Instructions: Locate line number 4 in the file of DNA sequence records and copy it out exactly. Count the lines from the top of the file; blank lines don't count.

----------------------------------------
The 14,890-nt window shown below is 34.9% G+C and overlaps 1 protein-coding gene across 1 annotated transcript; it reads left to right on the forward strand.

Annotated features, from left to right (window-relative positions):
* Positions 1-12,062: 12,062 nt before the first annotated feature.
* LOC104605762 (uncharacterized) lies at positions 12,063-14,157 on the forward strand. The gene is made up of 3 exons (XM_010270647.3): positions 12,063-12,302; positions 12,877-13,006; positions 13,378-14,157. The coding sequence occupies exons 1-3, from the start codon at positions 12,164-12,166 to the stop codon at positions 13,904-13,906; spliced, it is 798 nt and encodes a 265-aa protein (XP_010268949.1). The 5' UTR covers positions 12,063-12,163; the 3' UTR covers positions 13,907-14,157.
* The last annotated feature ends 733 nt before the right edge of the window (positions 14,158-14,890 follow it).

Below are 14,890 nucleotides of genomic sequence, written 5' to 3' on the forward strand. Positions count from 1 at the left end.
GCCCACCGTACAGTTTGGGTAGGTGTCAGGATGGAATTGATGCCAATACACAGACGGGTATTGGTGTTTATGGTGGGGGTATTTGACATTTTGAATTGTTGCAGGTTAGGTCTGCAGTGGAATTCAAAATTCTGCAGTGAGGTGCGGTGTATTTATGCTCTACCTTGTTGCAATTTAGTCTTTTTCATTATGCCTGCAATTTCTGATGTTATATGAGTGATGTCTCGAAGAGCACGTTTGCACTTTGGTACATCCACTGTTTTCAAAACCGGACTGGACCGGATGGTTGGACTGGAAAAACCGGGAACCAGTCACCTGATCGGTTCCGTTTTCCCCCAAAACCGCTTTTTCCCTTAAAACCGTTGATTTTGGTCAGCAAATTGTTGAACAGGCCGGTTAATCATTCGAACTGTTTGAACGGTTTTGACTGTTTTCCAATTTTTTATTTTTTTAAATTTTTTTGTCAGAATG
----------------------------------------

* LOC104605762 (uncharacterized) lies at positions 12,063-14,157 on the forward strand. The gene is made up of 3 exons (XM_010270647.3): positions 12,063-12,302; positions 12,877-13,006; positions 13,378-14,157. The coding sequence occupies exons 1-3, from the start codon at positions 12,164-12,166 to the stop codon at positions 13,904-13,906; spliced, it is 798 nt and encodes a 265-aa protein (XP_010268949.1). The 5' UTR covers positions 12,063-12,163; the 3' UTR covers positions 13,907-14,157.